It’s no surprise that the art world loves the band Dirty Projectors. They make complicated pop that can veer from African guitar noodling to Arthur Russell crooning, often in the same song; they’ve performed at the Whitney Museum with the equally offbeat Lucky Dragons; they once conceptually recast a Black Flag album through a damaged lens (with the end result sounding not much like those hardcore pioneers, to say the least). Over the past few years Dirty Projectors have collaborated with the likes of David Byrne and Björk and had a single covered by Solange Knowles. It’s been a new chapter for a challenging band. Scott Indrisek spoke with front man David Longstreth in advance of the band’s latest album, "Swing Lo Magellan," due out July 10.
Scott Indrisek: Where did the band record "Swing Lo Magellan" ?
David Longstreth: We recorded it in Upstate New York. Sometimes it’s really hard to write songs in the city. I wanted the album to have a handmade feel, and that came out of the way we made music up there, which was constantly and informally.
There’s a lot of hand-clapping on the album.
It just kind of happened. There’s no overarching conceptual gambit there.
You’ve said that this is really an album of songs. Were you reacting against some of the previous albums being more conceptual or thematic?
I might have been. I find myself getting super deep in one mode of working, then wanting to flip around 180 degrees and do the opposite. Our earlier albums have told some sort of story, like "Mount Wittenberg Orca," the album we made with Björk, or "The Getty Address," which is a surreal story about Don Henley or an album like "Rise Above" that’s united by this idea of trying to rewrite another piece of music, Black Flag’s "Damaged," from memory. For this one there’s no overarching or unifying theme. The theme is just the songs themselves, trying to have each of them stand without any context of the others.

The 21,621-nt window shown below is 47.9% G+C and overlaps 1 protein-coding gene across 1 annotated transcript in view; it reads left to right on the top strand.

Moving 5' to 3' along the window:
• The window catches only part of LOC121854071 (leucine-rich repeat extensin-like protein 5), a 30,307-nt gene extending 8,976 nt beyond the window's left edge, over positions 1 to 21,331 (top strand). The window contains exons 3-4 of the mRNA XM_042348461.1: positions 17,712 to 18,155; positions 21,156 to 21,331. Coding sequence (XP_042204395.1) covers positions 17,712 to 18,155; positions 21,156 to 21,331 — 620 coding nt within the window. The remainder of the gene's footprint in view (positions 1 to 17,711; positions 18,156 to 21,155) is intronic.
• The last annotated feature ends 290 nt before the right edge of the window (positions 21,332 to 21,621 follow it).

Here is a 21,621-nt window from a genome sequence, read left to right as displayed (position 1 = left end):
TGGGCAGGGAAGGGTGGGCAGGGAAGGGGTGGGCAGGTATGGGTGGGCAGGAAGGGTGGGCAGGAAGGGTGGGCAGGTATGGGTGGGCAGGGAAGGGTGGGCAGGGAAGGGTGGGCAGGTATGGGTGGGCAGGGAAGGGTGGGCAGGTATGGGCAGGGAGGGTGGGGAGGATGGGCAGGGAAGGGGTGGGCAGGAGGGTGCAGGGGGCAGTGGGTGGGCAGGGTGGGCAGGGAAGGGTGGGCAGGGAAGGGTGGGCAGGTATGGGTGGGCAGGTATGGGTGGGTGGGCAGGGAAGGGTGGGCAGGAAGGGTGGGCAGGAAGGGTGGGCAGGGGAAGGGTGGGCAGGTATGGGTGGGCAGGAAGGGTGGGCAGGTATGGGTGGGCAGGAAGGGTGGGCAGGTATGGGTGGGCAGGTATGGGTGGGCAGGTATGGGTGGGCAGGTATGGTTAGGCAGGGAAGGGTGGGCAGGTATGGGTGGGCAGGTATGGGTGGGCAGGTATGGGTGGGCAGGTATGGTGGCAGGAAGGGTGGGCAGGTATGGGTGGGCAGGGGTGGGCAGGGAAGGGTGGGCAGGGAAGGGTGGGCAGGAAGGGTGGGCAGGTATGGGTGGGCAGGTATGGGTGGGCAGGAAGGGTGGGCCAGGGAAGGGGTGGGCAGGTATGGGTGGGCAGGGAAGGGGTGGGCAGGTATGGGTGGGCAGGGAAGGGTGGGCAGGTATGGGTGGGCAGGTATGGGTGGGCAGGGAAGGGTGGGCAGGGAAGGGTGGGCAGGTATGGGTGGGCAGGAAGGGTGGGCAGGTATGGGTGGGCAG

Bassist and backing vocalist Angel Deradoorian is on hiatus for this record.
It’s in the DNA of the band to be constantly shifting around, it would appear. Angel joined the band when she was 19, and she was in it for 4 years when we stopped touring on "Bitte Orca." She’s just got to find her voice, you know? It’s a good time for her to take a minute away, because this album is less about foregrounding ideas of arrangement and orchestral color out of the female voices than our previous albums. It’s much more about the tendons and the skeleton than it is about the plumage.
Is the songwriting process collaborative, or are you a benevolent dictator?
On a personal level, I’m a huge advocate of fairness, sharing, generosity, and kindness. But on the level of music, I’m definitely a dictator. I write everything. You really can’t write vocal counterpoint by committee.
Aside from “Stillness Is the Move,” have you made any other music videos?
I was in deep collaboration with an animator named James Sumner for an album-length animated movie of "The Getty Address," from 2006. Pieces of it are on YouTube. We’ve never released it commercially.
Is it something you’d want to do in the future, or is it not as important that the songs have a visual counterpoint?
That’s what pop music is — it’s the marriage of an image and a sound. It made sense for "The Getty Address," because the album is a story. I thought of it like an opera. I was obsessed with "Tristan and Isolde" and the Ring Cycle, that sort of shit. And I love this anachronistic idea of the Gesamtkunstwerk, the total artwork.
We’re flying to L.A. to film some videos that I’m directing for "Swing Lo Magellan." I think the natural world is important to the imagery. The thing about Southern California is you can be in the mountains, you can be in the desert, you can be on the ocean, all relatively easily. When we filmed the “Stillness” video, it was the biggest pain in the ass. We were like, “Oh, we have to find a mountain around New York City.” There were weeks of people taking road trips to find a mountain that was wild enough. We ended up six hours north, in Vermont.
With a bunch of llamas. Probably no llamas this time.
You never know.
This article appears in the summer issue of Modern Painters magazine.